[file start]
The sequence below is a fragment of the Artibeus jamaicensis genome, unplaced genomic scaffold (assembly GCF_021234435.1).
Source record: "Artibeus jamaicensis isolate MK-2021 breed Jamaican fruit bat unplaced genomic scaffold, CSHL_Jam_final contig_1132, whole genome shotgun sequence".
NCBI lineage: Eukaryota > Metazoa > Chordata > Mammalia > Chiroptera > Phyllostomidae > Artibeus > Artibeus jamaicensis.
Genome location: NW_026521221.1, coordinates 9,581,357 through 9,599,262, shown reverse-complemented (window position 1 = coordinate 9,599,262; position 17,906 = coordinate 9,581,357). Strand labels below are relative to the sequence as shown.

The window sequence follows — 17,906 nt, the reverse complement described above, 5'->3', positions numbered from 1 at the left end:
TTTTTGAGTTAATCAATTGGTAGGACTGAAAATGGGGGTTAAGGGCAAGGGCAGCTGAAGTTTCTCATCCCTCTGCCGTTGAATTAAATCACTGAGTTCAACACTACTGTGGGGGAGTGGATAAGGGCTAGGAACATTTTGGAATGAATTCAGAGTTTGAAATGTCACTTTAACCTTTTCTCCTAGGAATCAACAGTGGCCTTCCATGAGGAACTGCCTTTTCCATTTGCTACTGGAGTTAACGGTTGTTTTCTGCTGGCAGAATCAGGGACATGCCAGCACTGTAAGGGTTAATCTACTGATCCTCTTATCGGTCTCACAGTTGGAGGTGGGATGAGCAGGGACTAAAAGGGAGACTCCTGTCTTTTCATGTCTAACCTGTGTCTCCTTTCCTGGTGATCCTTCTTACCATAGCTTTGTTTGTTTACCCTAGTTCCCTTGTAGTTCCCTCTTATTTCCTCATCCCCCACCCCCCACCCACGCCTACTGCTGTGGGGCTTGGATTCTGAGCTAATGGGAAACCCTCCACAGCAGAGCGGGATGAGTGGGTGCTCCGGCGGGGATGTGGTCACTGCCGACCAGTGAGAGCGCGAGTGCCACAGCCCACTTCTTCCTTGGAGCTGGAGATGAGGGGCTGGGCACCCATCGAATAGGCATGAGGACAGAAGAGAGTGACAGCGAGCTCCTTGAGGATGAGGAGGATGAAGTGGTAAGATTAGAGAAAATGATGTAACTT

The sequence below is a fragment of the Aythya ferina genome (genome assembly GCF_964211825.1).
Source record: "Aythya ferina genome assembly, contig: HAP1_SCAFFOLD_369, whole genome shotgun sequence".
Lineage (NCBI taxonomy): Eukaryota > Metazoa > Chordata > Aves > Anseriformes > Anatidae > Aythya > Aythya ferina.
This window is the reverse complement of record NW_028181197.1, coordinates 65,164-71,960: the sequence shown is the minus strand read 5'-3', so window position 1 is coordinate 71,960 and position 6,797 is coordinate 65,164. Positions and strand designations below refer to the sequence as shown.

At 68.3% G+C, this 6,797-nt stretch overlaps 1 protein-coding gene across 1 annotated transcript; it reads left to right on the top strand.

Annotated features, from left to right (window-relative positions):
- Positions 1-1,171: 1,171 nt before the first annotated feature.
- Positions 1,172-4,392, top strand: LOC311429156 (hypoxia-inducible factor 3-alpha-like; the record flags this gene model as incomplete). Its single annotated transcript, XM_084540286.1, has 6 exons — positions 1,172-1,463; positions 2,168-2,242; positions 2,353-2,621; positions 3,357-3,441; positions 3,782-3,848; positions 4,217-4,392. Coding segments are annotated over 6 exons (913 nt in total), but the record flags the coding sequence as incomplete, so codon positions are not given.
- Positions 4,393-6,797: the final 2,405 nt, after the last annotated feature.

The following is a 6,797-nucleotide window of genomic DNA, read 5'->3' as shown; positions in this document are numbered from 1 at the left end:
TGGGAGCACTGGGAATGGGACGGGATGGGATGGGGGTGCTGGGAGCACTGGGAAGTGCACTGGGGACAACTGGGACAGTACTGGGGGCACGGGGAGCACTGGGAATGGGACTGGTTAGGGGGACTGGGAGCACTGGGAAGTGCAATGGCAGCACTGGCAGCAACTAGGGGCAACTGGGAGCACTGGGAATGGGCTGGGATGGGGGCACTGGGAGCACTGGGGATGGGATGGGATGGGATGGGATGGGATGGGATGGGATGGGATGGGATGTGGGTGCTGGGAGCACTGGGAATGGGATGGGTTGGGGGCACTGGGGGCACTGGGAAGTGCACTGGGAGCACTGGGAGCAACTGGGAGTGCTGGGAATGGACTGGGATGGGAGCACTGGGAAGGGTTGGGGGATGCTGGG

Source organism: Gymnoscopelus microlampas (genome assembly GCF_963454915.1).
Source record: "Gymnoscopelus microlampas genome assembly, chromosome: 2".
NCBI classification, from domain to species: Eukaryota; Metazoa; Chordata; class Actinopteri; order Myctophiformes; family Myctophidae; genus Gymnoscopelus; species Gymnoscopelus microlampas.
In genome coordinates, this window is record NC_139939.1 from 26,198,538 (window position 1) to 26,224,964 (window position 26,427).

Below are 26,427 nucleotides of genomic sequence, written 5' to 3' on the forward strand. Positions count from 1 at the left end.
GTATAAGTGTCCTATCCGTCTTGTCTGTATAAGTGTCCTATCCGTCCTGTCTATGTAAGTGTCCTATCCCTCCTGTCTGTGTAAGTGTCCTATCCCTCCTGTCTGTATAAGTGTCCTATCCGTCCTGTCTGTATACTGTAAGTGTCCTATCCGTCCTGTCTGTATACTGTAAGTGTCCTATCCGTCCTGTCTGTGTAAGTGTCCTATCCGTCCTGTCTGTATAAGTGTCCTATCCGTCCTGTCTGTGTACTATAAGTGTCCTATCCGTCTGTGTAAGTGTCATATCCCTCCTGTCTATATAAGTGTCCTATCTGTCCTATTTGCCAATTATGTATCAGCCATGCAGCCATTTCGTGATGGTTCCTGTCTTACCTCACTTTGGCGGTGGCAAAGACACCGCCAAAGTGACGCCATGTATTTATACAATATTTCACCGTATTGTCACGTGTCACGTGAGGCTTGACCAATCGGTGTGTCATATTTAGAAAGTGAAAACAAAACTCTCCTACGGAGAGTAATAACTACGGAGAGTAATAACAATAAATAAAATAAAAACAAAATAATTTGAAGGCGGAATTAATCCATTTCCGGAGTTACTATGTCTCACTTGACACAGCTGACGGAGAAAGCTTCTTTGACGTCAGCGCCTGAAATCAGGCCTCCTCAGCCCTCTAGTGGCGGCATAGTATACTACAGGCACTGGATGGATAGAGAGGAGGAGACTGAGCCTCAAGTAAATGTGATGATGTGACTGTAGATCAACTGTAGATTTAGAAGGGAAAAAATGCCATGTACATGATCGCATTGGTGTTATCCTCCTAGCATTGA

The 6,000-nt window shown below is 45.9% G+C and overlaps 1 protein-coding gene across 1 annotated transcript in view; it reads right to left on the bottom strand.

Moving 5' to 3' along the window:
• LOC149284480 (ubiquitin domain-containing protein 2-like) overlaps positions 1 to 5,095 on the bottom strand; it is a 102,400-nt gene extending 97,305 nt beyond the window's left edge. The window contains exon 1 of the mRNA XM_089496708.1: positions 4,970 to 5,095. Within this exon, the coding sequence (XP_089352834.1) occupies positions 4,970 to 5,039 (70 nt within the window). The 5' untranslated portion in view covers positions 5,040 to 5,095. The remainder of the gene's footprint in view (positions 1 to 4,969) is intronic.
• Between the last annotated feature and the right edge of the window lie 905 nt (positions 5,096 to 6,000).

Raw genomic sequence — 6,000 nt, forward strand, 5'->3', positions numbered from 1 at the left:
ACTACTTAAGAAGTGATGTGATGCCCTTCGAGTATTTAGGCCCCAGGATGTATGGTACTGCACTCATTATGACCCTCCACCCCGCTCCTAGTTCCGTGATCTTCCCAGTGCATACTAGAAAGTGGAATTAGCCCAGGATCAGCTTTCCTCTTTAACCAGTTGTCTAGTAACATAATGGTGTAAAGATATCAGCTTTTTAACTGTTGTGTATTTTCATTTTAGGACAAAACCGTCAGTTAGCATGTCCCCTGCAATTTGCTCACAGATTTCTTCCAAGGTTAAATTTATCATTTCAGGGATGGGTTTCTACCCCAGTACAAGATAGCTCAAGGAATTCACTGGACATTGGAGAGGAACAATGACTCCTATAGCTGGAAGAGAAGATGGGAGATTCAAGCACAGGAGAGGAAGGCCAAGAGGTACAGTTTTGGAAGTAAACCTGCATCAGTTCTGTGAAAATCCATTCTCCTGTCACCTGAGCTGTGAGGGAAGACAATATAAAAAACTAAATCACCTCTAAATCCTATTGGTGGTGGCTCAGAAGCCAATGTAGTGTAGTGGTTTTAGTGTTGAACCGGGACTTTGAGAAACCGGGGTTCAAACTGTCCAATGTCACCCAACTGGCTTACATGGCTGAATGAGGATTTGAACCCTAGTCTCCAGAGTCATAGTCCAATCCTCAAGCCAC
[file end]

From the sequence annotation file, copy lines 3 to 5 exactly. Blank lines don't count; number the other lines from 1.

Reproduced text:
NCBI lineage: Eukaryota > Metazoa > Chordata > Mammalia > Chiroptera > Phyllostomidae > Artibeus > Artibeus jamaicensis.
Genome location: NW_026521221.1, coordinates 9,581,357 through 9,599,262, shown reverse-complemented (window position 1 = coordinate 9,599,262; position 17,906 = coordinate 9,581,357). Strand labels below are relative to the sequence as shown.

The window sequence follows — 17,906 nt, the reverse complement described above, 5'->3', positions numbered from 1 at the left end: